Frustration with the StringDictionary class.

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Today I ran into an annoying nuance of the StringDictionary class (located in the System.Collections.Specialized namespace so as not to be confused with the other imposter string dictionaries). It’s not a bug, but I feel the API for it could have been slightly better on this minor point.

Right there in the documentation for the class it points out that:

The key is handled in a case-insensitive manner; it is translated to lower case before it is used with the string dictionary.

Thus it takes the key you give it, and changes it to a lower case value before storing it. I verified this with Reflector.

``

public virtual void Add(string key, string value)
{
      this.contents.Add(key.ToLower(CultureInfo.InvariantCulture), value);
}

Whoa there! Stop the presses! Call Michael Moore! Ok, ok. So in the grand scheme of things, it’s a minor issue. It’s not a huge deal. However, API usability (and language design) focuses on keeping the minor annoyances to a minimum. Otherwise they’ll add up and form a major disturbance and soon you’ll have an angry developer standing on his/her soap box whining and ranting about it on a blog.

The issue for me is that this wasn’t the behavior I expected. If an API is going to change data you give it, I wish it would indicate that somehow. Perhaps the method could be AddKeyAndValueButLowerCaseTheKey() ;). All joking aside, it isn’t necessary to lower-case the key before storing it in order to provide case-insensitive storage. Internally, StringDictionary uses a HashTable to store its keys and values. The dictionary could have made the HashTable use a CaseInsensitiveHashCodeProvider when storing keys. That way the key doesn’t have to change, but you get case insensitivity.

In any case, like I said, it’s normally not a big deal except for the fact that I am building a Setup and Deployment project within Visual Studio.NET for a Windows service. When building a project installer, the Installer (in the namespace System.Configuration.Install) class provides a property called Context of type InstallContext. This class gives you a property called Parameters which is a StringDictionary containing values you may have pulled from the user interface.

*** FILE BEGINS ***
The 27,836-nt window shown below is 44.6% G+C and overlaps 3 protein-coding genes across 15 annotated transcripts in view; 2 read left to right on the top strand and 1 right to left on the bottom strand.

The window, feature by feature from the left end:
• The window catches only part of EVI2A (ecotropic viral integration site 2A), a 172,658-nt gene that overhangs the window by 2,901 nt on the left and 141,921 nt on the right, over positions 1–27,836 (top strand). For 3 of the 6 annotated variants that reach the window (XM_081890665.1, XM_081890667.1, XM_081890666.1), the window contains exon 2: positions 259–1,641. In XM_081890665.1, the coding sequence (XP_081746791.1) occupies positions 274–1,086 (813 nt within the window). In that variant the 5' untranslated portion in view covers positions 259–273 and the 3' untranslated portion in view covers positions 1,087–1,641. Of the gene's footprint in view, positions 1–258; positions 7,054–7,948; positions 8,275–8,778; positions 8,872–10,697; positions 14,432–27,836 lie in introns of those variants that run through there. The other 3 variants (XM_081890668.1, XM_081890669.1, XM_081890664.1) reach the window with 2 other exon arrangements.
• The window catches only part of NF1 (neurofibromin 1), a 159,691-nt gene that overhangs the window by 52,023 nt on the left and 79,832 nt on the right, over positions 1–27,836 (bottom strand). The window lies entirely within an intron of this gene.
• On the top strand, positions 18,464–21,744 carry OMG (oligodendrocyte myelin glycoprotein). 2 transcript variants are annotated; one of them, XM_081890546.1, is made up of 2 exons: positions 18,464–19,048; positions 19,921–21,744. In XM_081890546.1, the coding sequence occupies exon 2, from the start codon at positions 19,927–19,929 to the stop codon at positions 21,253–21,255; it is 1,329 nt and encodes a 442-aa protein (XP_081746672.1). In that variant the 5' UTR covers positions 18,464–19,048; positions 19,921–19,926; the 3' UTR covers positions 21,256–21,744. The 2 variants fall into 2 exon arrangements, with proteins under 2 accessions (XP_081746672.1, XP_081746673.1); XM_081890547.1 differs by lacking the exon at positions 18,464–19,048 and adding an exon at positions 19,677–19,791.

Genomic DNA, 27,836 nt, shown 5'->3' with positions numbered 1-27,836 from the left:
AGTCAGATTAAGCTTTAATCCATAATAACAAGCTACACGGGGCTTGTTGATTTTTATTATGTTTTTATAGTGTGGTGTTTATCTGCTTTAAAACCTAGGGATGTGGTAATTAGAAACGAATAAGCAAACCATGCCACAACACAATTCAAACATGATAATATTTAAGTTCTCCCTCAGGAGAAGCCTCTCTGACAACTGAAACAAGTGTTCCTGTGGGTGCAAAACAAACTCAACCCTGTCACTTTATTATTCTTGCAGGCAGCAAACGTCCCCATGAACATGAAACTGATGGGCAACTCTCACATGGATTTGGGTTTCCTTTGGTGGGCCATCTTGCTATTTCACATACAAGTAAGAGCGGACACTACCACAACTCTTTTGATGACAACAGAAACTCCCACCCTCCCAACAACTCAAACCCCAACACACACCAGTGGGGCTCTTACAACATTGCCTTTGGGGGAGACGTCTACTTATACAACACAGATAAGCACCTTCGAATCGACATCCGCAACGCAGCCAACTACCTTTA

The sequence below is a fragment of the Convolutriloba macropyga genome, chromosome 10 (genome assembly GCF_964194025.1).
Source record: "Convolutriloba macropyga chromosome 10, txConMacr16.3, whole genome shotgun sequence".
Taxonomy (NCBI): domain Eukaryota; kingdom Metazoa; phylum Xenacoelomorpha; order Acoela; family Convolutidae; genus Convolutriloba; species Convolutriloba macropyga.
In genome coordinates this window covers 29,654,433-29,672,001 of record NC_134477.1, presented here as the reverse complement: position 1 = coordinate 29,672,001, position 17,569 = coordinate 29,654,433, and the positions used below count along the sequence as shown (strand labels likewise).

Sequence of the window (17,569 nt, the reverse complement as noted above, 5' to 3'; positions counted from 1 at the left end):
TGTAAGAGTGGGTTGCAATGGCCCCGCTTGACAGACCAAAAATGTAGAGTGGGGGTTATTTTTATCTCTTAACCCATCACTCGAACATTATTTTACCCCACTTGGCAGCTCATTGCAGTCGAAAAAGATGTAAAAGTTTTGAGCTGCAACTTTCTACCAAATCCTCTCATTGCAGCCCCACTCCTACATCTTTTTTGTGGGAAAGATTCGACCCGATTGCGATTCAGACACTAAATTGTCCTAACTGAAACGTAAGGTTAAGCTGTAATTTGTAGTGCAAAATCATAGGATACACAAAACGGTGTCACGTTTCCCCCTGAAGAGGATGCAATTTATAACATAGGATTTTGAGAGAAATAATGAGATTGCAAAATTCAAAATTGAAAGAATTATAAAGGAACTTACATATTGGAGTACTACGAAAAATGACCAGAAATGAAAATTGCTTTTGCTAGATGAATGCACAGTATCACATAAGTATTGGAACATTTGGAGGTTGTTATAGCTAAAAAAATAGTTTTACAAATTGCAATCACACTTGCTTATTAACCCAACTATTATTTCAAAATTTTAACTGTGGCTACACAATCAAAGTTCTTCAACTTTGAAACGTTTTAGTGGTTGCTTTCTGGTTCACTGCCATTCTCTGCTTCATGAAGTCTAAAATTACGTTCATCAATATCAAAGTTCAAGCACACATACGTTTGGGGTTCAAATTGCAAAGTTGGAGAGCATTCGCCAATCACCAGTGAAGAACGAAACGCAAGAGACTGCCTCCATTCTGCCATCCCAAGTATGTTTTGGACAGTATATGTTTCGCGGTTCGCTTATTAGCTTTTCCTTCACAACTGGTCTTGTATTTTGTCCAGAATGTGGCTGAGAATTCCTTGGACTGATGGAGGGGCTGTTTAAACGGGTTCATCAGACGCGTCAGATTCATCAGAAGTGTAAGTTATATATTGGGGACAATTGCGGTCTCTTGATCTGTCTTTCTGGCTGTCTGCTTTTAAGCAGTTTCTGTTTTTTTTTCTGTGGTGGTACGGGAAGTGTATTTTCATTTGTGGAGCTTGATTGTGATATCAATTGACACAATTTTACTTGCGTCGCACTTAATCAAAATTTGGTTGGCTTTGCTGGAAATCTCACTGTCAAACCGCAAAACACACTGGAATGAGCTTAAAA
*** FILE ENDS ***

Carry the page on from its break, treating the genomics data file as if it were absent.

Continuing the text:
I’m trying to look up nodes within an XML file that correspond to the keys of the Parameters dictionary using XPath, hoping to update the node values with the values from the dictionary. However, XPath is case sensitive so I can’t match these things up. Unfortunately I can’t change the XML to be all lower case, and I can’t change the Installer class to not use a StringDictionary (or better yet, correct the dictionary’s behavior), so I’m stuck with resorting to a hack until something better comes along.

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Comments

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12 responses

  1. Avatar for Dare Obasanjo
    Dare Obasanjo June 25th, 2004

    Use EXSLT.NET, it comes with handy functions for doing upper & lower casing of text in XPath.

  2. Avatar for Haacked
    Haacked June 25th, 2004

    Thanks, I'll check it out.

  3. Avatar for Brian
    Brian September 18th, 2006

    Damn...you confirmed what I thought might be the case. Unfortunately, the case is very important to what I'm doing. Damn! I was using a regular dictionary, but I gather sometimes as many as 1,000,000 entries and don't want to use a database. Damn! Thanks for the blog.

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  5. Avatar for Pirmin
    Pirmin July 29th, 2007

    I had the same problem!
    Instead of StringDictionary, now I'm using
    Dictionary<string, string> (System.Collections.Generic).
    This works fine for me.

  6. Avatar for Randy F
    Randy F October 17th, 2007

    I was trying to do a similar operation with storing an XPath string in the DictionaryEntry.Key so I could query an XML document and set the DictionaryEntry.Value to the value of the node returned. Thanks for doing all the research.
    My simple fix was to refactor using the Dictionary<String, String> generic as advised by Pirmin. This has had almost no impact on existing code. Any foreach loops I simply changed DictionaryEntry to KeyValuePair<String, String>. Now the key I inserted is the key retrieved.
    I agree with you that this hidden mutation of the key on the Add method is unnecessary and frustrating.
    Thanks Phil and Pirmin.

  7. Avatar for Simian
    Simian February 8th, 2009

    I had the same problem, I thought the StringDictionary would be perfect for my needs and was confused when I first used it. Looking at it carefully I had to revert back to using a Dictionary<String, String>

  8. Avatar for Ursine
    Ursine January 7th, 2010

    Yeah, same thing happened to me. No big deal, just unexpected so I wasted a little time.

  9. Avatar for shaun
    shaun September 14th, 2011

    Interestingly it can also ignore the INDEX you place the item in, it has no AddAt or Insert capability. Had an odd situation using StringDictionary trying to maintain an order of fields, it would just ignore the order I Added in, where as Generic<String,String> maintained it. I was attaching it in an ASP.NET ViewState so not sure if that had anything to do with it.

  10. Avatar for Peter
    Peter December 7th, 2011

    On a somewhat related note, I also found that the StringDictionary resorted the entries that I added into it. It didn't do it alphabetically or anything, but the entries were in a somewhat random order when I looped through them afterwards.
    Changing the code to use a Dictionary<string,string> solved that problem as well.

  11. Avatar for Ruchitrivei19
    Ruchitrivei19 July 27th, 2012

    Thanks for figuring out, I am also struglling there and now will use Dictionary

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